DETROIT -- Just about everybody outside of his family who was informed of Brian Rafalski's decision to retire from hockey had the same, basic reaction.
There was silence, followed by a one-word question: "What?"
Rafalski, a 37-year old defenseman, still had one year left on a five-year contract that he signed in 2007 with the Detroit Red Wings that would've paid him $6 million. His production hadn't slipped, despite a frustrating season wrought with nagging injuries to his knee and back.
The veteran puck-moving blueliner tallied 4 goals and 48 points in 63 games played in the regular season and Red Wings General Manager Ken Holland already had him penciled into the top four defensemen on his team for the 2012 season.
Good thing he used pencil, because Rafalski used a pen in Holland's office at Joe Louis Arena on Wednesday morning to sign his retirement papers and make it official. Afterward, he talked about his reasoning in front of family, friends, Red Wings management and the media.
"The decision was made between myself and my wife approximately two months ago," Rafalski said. "We went through a long process of weighing different factors in our lives and at the end of the day it came down to priorities -- with the top three priorities being serving God, serving my family and serving others. Hockey not being at the top, it was time for me to move on."
Needless to say, the decision caught most people by surprise -- including his agent, Bill Zito, who's represented Rafalski for his entire 15-year professional hockey career that included the first four playing in Europe after going unselected in the Entry Draft.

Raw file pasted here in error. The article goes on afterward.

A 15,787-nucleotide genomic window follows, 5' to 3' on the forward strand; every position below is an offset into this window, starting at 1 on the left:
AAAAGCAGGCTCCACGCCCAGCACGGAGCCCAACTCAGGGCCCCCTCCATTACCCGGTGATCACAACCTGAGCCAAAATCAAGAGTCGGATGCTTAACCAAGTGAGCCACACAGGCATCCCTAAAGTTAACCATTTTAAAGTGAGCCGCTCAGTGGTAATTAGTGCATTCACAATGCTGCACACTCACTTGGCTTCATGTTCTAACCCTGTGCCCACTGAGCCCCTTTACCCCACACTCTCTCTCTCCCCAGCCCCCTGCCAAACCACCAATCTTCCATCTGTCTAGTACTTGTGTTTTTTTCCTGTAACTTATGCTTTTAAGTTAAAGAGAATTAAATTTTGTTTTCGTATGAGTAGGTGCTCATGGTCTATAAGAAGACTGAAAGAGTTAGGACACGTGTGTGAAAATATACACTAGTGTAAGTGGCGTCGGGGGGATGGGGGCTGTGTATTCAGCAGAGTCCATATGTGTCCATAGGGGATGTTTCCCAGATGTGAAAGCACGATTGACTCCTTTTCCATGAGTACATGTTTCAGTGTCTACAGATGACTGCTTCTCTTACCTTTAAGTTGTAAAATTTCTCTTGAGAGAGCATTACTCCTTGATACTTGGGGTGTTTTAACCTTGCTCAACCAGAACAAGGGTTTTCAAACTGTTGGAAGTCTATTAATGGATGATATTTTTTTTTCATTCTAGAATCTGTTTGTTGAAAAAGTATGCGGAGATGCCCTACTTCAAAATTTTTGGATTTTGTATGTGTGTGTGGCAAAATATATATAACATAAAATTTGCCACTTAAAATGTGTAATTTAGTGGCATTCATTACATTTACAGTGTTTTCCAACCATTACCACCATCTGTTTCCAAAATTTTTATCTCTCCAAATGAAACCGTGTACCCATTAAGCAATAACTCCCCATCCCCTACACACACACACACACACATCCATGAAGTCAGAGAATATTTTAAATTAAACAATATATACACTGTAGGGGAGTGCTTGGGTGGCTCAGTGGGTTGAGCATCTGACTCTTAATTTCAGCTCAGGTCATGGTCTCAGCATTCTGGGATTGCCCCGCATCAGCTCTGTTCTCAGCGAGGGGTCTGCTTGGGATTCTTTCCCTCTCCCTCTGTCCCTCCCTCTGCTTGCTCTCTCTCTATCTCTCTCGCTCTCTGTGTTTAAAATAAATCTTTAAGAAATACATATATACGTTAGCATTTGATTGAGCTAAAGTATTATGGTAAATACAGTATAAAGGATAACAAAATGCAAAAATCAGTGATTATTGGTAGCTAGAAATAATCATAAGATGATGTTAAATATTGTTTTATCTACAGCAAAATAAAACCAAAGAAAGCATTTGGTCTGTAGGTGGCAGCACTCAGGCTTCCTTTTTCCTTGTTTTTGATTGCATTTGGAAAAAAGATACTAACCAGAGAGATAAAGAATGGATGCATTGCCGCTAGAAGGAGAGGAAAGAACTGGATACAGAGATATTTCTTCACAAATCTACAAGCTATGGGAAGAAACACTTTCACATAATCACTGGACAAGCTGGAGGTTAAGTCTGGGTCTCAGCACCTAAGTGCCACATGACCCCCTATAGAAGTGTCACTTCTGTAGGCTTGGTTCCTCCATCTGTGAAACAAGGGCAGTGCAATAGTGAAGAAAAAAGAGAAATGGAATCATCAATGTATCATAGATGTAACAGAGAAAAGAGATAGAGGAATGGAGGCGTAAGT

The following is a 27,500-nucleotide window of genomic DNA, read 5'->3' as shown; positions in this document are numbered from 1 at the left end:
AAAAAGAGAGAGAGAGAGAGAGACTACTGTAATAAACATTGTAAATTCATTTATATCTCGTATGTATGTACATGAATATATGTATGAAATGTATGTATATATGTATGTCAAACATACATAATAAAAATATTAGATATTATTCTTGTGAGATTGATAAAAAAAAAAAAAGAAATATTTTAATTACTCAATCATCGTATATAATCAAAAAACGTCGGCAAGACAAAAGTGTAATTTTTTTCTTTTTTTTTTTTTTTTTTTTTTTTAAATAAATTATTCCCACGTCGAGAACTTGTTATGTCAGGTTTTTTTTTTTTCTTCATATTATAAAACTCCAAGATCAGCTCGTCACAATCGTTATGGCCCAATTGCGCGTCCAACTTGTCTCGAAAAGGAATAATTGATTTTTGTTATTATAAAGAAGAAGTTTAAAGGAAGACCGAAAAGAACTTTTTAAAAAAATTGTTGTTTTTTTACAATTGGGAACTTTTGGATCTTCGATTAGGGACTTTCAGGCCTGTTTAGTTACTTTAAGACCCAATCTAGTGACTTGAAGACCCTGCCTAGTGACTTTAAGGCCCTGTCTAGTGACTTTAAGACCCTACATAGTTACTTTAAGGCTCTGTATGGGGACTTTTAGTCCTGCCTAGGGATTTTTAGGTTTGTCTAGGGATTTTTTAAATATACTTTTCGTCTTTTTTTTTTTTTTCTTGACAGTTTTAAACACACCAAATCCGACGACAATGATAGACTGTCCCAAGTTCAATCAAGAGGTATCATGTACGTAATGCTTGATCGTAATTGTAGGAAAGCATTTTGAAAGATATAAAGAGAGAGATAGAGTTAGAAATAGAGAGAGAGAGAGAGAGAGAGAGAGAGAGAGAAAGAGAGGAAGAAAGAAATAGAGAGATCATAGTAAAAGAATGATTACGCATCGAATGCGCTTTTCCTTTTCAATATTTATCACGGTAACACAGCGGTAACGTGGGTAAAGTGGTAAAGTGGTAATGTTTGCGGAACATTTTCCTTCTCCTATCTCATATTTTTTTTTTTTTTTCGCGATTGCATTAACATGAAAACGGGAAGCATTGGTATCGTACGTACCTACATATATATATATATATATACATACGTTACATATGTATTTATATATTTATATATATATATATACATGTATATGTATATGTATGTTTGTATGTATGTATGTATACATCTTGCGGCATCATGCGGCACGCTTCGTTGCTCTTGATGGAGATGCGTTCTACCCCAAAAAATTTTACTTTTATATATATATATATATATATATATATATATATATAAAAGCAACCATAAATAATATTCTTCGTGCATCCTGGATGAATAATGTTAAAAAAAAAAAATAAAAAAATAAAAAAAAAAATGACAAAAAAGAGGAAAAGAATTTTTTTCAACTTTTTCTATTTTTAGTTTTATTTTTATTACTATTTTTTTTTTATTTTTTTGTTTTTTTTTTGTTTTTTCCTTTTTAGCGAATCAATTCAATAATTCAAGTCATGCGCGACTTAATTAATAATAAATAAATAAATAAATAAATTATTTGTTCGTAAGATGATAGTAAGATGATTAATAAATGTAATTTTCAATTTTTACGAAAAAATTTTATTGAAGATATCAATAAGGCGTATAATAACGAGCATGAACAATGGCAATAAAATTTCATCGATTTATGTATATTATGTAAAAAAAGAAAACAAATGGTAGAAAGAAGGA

"When he told me, I was like, 'What?'" Zito told NHL.com on Wednesday by phone. "It's ingrained. The NHL is a privilege. You play as long as you can play. It's just a wonderful experience and you get all of it that you can get. You look at his points-per-game this season and he was still among the best in the game. So in that regard, it was a big surprise. Then you talk to him for even a few minutes and it all just makes sense."
As he did at the podium on Wednesday, Rafalski explained to Zito and Holland his rationale earlier this week.
"He just said, 'I've accomplished a lot in my career, I'm getting banged up but I'm still healthy, and I talked to my wife and I'm thinking about making a commitment to my family and my kids,'" Zito said. "When you think about it, there's not much that he hasn't accomplished."
That in itself is a remarkable anecdote about Rafalski's hockey career.
After a standout senior season at the University of Wisconsin, the Dearborn, Mich., native wasn't drafted. He went to Europe to prove himself and wound up playing with the likes of future NHL stars Kimmo Timonen and goalie Tim Thomas -- a native of Saginaw, Mich., who's still in the hunt for the Stanley Cup this season with the Boston Bruins.
His first big opportunity came with the New Jersey Devils, whom he played with for the first seven years of an 11-year NHL career, beginning with the 1999-2000 season. In all, Rafalski played in 541 regular-season games with the Devils, amassing 44 goals and 311 points, while helping New Jersey win two Stanley Cups, including one in his rookie season.